The Rays prospect tossed the first no-hitter in Bowling Green's three-year history, striking out a career-high 10 as the Hot Rods completed a doubleheader sweep of the Lake County Captains with a 1-0 victory.
The strikeouts were a personal best for Mateo (9-4), who completed the longest outing of his five-year Minor League career.
"I was very happy, it was great," he said. "Greatest night of my life."
Mateo issued a leadoff walk to LeVon Washington in the first, then retired the next 17 batters, nine on strikeouts. As the 21-year-old right-hander was mowing down the Captains, he realized he had a chance at history.
"In the fourth inning, I was thinking about it," Mateo said. "I looked up and saw they didn't have a hit, so I was gonna try to get it."
The heat of the moment helped push Mateo to overcome a lackluster pregame bullpen session.
"Pitching in between the lines, the emotions are a lot bigger," he said.
Mateo's biggest trouble spot came in the sixth, when he issued two more walks to put runners on the corners with two outs. But he got Alex Monsalve to ground out to keep the no-hitter intact.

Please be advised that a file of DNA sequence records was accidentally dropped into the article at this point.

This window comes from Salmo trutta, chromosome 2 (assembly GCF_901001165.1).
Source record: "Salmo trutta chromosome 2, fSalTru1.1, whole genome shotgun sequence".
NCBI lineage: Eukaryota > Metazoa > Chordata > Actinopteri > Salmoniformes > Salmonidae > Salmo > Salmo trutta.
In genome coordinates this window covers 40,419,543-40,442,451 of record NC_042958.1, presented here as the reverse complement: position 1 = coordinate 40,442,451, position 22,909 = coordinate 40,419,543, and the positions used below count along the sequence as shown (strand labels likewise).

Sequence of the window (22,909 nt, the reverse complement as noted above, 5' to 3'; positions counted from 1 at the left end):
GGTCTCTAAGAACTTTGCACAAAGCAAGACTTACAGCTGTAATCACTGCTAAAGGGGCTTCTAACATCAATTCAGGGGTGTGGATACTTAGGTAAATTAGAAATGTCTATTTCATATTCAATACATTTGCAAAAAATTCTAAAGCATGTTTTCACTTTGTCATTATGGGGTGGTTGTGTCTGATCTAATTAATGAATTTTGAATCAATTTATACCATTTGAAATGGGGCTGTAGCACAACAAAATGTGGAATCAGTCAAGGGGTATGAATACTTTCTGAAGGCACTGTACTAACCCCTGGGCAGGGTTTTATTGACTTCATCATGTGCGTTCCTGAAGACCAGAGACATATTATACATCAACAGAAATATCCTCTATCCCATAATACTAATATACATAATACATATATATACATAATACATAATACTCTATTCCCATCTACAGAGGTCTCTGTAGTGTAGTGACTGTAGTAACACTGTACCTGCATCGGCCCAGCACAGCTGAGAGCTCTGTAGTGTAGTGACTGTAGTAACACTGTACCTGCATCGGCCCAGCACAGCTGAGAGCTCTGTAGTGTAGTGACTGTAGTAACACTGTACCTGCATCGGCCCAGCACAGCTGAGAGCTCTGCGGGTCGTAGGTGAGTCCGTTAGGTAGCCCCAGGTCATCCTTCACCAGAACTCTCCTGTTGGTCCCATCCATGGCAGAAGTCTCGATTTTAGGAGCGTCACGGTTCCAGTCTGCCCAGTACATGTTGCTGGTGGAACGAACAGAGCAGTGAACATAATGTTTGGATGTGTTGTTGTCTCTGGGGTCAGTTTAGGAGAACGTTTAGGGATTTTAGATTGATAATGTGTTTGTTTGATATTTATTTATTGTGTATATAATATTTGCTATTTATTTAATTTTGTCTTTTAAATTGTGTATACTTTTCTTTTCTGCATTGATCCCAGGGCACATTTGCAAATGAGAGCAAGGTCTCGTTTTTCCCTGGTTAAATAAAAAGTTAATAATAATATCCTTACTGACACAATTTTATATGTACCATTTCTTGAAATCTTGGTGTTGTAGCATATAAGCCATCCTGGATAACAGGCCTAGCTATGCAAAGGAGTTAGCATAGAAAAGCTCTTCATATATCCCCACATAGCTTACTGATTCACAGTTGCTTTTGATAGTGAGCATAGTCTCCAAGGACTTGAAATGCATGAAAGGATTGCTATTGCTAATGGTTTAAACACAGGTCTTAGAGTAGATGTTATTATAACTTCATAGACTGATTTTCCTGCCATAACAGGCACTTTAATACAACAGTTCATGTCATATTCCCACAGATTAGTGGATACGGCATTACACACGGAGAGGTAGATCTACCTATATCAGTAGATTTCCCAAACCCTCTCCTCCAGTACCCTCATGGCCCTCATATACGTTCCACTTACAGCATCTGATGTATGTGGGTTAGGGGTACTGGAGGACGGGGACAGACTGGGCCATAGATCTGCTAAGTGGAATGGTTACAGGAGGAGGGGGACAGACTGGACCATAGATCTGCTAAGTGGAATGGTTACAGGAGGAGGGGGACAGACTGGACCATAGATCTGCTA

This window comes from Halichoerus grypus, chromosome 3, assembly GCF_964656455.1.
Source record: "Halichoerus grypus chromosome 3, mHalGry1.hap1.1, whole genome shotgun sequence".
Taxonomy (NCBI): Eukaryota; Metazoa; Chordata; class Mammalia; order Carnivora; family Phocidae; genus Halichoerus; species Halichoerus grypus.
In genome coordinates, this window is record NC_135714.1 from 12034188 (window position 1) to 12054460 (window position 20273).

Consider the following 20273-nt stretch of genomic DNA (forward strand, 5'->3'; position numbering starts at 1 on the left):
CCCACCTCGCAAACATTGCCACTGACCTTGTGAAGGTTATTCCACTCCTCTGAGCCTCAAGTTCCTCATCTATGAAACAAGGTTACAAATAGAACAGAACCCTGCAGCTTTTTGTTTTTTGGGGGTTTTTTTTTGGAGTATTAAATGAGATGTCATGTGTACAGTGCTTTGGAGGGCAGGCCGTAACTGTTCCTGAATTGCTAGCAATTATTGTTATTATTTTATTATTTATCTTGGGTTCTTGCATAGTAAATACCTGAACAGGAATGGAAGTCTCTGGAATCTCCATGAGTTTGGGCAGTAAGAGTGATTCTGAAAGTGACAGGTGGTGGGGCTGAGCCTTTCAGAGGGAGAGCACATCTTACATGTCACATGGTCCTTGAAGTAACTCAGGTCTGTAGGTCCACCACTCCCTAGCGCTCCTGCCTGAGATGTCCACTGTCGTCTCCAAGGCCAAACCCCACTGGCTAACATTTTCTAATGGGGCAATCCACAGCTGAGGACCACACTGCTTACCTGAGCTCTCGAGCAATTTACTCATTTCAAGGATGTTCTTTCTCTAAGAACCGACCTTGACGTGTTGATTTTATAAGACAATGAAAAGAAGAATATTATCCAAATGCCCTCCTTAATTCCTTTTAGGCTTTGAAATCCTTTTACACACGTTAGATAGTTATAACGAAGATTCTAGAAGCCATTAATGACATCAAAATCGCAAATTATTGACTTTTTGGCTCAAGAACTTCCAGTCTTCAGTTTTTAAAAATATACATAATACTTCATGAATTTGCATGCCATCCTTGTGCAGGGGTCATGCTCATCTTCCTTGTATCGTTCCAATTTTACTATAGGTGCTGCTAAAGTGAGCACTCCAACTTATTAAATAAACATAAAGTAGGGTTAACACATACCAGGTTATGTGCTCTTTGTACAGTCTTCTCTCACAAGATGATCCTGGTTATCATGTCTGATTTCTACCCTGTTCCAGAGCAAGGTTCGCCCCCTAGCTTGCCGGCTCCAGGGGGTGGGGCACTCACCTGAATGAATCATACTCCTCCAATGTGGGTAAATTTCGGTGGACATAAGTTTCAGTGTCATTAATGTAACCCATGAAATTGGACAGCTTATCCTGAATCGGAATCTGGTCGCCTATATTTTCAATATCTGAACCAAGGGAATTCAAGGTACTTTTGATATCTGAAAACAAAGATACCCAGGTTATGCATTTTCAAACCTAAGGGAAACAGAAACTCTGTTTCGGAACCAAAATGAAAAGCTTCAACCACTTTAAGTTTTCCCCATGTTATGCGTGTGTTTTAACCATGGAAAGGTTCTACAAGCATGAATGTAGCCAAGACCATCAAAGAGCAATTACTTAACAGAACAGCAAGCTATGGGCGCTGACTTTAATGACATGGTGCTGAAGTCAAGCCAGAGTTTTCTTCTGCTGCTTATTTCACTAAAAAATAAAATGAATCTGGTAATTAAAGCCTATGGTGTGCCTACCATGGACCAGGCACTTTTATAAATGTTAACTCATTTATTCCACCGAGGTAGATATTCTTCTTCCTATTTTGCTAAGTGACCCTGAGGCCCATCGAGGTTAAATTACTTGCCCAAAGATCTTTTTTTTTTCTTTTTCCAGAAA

"I always thought when I saw big leaguers throw no-hitters, every no-hitter has good plays behind it," Mateo said. "No-hitters can't be strikeout, strikeout, strikeout. Your team has got to help you, making great plays behind you."
Mateo worked a 1-2-3 seventh to end it, catching the final out himself.
"It was the biggest emotion I ever had on the field," he said. "It was like nothing before."
Signed by the Rays as a free agent in November 2006, the native of the Dominican Republic has a 4.55 ERA with 77 strikeouts in 87 innings. He has been hot of late, going 3-0 with a 1.69 ERA in his last five outings.
Now approaching his innings limit, Mateo said he does not have lofty goals for the rest of the season.
"Just try to go easy because they told me I'm running out of innings," Mateo said. "I'm gonna pitch 125 innings. I'm gonna start throwing three or four innings.
"I'm gonna try to keep working like I was. I'm just focused on one pitch at a time."